dt[,other_gear:=mapply(setdiff, gearsL, gear)]

Suppressing intermediate output with {}

This is actually a base R trick that I didn’t discover until working with data.table. See ?`{` for some documentation and examples. I’ve only used it within the J slot of data.table, it might be more generalizable. I find it pretty useful for generating columns on the fly when I need to perform some multi-step vectorized operation. It can clean up code by allowing you to reference the same temporary variable by a concise name rather than rewriting the code to re-compute it.

dt <- data.table(mtcars)

Defaults to just returning the last object defined in the braces unnamed.

dt[,{tmp1=mean(mpg); tmp2=mean(abs(mpg-tmp1)); tmp3=round(tmp2, 2)}, by=cyl]
##    cyl   V1
## 1:   6 1.19
## 2:   4 3.83
## 3:   8 1.79

We can be more explicit by passing a named list of what we want to keep.

dt[,{tmp1=mean(mpg); tmp2=mean(abs(mpg-tmp1)); tmp3=round(tmp2, 2); list(tmp2=tmp2, tmp3=tmp3)}, by=cyl]
##    cyl     tmp2 tmp3
## 1:   6 1.191837 1.19
## 2:   4 3.833058 3.83
## 3:   8 1.785714 1.79

Can also write it like this without semicolons.

dt[,{tmp1=mean(mpg)
     tmp2=mean(abs(mpg-tmp1))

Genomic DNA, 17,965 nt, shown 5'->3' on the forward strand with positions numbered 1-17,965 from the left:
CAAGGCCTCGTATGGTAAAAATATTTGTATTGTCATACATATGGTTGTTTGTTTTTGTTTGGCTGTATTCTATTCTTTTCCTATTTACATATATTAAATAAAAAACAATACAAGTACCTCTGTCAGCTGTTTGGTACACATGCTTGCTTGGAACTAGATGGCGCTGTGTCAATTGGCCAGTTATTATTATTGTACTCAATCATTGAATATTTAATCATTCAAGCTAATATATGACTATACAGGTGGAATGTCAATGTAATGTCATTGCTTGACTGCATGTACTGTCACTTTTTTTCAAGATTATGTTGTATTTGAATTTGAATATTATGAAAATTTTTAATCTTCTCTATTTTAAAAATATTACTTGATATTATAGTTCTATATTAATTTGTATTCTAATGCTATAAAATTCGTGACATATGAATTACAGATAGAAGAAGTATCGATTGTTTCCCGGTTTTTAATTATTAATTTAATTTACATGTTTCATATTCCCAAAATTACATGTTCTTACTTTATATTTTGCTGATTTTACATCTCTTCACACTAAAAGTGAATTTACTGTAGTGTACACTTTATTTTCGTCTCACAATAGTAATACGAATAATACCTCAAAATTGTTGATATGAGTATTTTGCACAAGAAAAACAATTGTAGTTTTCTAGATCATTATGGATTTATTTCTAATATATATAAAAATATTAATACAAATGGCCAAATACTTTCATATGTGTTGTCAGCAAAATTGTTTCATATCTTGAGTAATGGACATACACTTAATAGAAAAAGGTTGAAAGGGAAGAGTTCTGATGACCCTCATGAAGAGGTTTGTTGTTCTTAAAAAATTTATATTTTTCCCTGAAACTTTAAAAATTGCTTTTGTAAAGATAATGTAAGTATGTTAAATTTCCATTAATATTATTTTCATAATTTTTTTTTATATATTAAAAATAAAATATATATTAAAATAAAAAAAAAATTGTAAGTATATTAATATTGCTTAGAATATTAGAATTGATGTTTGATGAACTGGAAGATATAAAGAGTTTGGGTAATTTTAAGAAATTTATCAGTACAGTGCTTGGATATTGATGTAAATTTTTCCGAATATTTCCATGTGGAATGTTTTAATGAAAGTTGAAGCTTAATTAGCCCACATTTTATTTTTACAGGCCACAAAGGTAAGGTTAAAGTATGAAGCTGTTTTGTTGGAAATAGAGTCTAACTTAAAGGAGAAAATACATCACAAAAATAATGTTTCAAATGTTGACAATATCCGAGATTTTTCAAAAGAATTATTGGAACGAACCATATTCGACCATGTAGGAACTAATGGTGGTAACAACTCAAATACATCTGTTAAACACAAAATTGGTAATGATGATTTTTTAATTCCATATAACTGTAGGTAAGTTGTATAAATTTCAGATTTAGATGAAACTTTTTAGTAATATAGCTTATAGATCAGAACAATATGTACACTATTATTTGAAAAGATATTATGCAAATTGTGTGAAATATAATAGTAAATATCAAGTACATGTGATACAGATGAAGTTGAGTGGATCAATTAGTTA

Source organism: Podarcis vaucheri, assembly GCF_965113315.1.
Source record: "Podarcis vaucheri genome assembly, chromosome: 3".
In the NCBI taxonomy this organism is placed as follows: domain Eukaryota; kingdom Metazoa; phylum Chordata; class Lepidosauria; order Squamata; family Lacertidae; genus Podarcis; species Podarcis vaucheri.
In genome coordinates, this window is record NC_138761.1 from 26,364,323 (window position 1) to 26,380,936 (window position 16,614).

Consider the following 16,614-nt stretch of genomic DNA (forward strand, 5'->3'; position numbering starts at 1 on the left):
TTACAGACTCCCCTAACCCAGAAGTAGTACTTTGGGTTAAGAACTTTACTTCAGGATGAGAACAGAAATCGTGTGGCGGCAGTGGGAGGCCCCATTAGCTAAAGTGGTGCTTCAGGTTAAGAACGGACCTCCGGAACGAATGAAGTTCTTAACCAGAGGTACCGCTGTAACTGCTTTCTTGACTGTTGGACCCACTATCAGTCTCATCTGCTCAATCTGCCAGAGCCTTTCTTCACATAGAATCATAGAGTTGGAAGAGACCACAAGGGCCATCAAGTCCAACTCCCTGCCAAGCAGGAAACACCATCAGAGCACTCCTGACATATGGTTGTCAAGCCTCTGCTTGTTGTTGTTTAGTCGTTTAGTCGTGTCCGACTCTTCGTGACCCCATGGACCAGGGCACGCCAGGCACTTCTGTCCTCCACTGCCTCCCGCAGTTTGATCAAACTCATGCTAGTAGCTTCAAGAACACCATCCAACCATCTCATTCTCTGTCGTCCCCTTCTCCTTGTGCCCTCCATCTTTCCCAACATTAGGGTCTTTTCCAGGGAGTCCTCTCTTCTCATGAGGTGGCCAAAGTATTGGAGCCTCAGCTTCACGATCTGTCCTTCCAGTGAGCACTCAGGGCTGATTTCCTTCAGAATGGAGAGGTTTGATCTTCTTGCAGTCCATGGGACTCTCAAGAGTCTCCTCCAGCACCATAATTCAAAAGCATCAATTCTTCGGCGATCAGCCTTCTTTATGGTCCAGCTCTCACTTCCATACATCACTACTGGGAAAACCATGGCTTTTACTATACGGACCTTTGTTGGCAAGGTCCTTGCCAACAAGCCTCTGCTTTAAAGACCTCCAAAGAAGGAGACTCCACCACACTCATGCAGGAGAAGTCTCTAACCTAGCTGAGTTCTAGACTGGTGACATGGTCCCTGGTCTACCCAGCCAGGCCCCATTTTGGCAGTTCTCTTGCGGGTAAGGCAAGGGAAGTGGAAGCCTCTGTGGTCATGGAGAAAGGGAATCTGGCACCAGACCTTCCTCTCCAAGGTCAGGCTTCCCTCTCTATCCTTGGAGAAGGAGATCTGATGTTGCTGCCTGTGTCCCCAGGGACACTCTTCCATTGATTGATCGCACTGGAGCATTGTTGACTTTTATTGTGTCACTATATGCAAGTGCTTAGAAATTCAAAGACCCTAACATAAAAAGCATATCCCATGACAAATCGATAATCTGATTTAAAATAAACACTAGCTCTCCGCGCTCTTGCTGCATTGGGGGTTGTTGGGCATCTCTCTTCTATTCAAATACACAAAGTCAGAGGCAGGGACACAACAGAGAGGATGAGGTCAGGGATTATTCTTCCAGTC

tmp3=round(tmp2, 2)
     list(tmp2=tmp2, tmp3=tmp3)},
   by=cyl]
##    cyl     tmp2 tmp3
## 1:   6 1.191837 1.19
## 2:   4 3.833058 3.83
## 3:   8 1.785714 1.79

This is trickier with := assignments… I don’t think := is intended to work when wrapped in {. Assigning multiple columns with := at once does not allow you to use the first columns you create to use building the ones after it, as we did with = inside the { above. Chaining and then dropping unwanted variables is a messy workaround… still exploring this one.

dt <- data.table(mtcars)[,.(cyl, mpg)]

dt[,tmp1:=mean(mpg), by=cyl][,tmp2:=mean(abs(mpg-tmp1)), by=cyl][,tmp1:=NULL]
head(dt)
##    cyl  mpg     tmp2
## 1:   6 21.0 1.191837
## 2:   6 21.0 1.191837
## 3:   4 22.8 3.833058
## 4:   6 21.4 1.191837
## 5:   8 18.7 1.785714
## 6:   6 18.1 1.191837

Fast looping with set